Just a few weeks ago, the latest Raspberry Pi board, the Pi 3 was launched featuring among other features, an updated Broadcom SoC clocked at 1.2GHz. In an article on Jackenhack, Swedish hacker and self-confessed tinkerer Jack Zimmermann got hold of the new Pi 3 board and immediately set about exploring its overclocking potential. His conclusion? ‘…it went very well’.
Just to keep you in the loop in case you happen to be unfamiliar with Raspberry Pi overclocking, it’s actually one segment of the Overclocking world that is seeing plenty of growth. There’s no doubt that in real-world applications the low-power Broadcom chips are limited in terms of performance and really can benefit from overclocking. Jack is a user who had reached the limits of the Pi 2’s performance, so when he heard there was an updated version, he jumped at the chance to check it out. Here is a sample of what he had to say about the experience:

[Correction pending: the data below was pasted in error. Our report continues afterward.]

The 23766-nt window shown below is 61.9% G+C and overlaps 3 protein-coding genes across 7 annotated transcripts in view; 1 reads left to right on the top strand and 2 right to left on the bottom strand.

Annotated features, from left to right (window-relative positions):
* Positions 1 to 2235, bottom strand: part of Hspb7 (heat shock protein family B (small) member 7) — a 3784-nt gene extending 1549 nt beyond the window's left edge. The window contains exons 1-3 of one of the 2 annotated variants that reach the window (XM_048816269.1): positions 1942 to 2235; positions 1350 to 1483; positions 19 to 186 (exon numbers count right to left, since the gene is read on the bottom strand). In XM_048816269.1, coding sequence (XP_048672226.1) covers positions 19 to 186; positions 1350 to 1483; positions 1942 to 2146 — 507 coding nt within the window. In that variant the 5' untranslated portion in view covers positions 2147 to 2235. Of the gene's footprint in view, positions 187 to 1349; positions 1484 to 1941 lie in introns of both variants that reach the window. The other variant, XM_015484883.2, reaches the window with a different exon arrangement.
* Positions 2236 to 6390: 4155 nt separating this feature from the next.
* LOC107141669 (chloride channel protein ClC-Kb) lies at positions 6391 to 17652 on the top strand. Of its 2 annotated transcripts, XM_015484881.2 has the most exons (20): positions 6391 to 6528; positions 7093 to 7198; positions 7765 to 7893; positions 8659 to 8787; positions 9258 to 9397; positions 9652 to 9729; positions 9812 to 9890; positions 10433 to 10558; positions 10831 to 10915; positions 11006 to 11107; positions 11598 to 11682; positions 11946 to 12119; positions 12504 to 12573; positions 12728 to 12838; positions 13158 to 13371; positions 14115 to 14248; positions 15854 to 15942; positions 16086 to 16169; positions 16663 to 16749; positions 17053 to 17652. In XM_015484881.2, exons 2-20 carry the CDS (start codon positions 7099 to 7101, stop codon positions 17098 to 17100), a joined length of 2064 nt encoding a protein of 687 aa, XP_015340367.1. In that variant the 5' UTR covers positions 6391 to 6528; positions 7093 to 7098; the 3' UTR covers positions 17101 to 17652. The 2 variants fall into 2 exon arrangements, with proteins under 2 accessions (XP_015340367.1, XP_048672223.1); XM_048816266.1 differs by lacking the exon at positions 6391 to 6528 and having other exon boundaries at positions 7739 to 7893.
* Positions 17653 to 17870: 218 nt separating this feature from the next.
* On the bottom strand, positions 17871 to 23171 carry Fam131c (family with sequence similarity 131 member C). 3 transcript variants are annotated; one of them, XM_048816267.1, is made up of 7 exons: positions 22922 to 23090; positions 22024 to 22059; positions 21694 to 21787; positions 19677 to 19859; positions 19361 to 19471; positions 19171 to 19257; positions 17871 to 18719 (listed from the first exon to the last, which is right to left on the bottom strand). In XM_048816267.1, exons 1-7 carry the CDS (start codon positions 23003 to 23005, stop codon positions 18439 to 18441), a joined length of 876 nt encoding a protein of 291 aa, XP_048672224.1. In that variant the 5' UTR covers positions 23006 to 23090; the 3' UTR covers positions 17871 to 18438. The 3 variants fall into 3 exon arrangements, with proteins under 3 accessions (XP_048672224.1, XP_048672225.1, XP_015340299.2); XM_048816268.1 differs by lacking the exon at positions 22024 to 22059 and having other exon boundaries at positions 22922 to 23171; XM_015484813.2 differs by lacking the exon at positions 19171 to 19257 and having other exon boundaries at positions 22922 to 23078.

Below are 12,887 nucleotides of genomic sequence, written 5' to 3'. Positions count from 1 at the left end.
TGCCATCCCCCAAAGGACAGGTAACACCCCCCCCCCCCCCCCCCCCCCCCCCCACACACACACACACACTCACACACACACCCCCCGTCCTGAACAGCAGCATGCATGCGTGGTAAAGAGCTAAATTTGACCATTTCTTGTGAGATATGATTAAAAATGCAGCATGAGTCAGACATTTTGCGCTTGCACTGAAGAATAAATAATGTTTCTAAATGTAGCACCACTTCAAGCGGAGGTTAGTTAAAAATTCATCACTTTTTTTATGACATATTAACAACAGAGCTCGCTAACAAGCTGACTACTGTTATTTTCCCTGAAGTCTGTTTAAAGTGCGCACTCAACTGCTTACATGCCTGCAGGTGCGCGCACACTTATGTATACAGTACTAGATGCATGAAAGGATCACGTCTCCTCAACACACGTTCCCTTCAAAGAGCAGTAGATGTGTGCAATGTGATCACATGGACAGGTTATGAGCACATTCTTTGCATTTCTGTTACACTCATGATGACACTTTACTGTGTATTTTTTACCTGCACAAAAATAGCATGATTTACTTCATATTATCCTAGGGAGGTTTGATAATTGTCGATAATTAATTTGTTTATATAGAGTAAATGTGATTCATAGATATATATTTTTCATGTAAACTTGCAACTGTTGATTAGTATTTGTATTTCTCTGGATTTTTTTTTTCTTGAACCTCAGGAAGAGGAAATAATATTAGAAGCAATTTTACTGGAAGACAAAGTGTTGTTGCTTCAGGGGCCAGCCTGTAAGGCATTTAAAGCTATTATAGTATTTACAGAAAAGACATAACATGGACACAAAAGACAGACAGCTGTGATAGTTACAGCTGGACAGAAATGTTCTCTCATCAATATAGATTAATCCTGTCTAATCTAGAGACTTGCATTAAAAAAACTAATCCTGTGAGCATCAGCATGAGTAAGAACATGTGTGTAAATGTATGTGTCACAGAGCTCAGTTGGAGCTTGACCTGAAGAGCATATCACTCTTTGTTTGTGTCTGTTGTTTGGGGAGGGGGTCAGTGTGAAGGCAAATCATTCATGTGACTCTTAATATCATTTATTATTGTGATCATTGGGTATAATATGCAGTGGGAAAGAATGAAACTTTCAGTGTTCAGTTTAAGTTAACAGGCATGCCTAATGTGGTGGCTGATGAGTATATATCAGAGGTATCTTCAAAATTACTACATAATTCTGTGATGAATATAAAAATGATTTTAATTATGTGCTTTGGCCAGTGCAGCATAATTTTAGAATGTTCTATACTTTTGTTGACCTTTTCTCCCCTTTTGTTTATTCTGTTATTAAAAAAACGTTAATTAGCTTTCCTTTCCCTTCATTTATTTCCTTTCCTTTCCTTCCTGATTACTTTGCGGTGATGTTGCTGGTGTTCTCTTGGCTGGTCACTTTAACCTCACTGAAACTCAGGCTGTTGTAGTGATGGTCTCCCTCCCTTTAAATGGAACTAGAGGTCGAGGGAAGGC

“I’m using two as Stratum-1 NTP servers and with the old Raspberry Pi 2 I had hit the roof when it came down to getting better time resolution. So when I read that a new 50% faster version had been released, I raced to the nearest store and got a couple…. I installed the experimental Raspberry Pi 3 first, so I could test performance and try to overclock it. And it went very well.”
Although still way behind the excitement and sheer thrill of x86 overclocking, the number of overclockers that are dabbling with ARM systems is growing. In fact the Challenger Division VI on OC-ESPORTS is centered on ARM platforms and has included Raspberry Pi stages and in the past.
You can read the full story here on Jackenhack.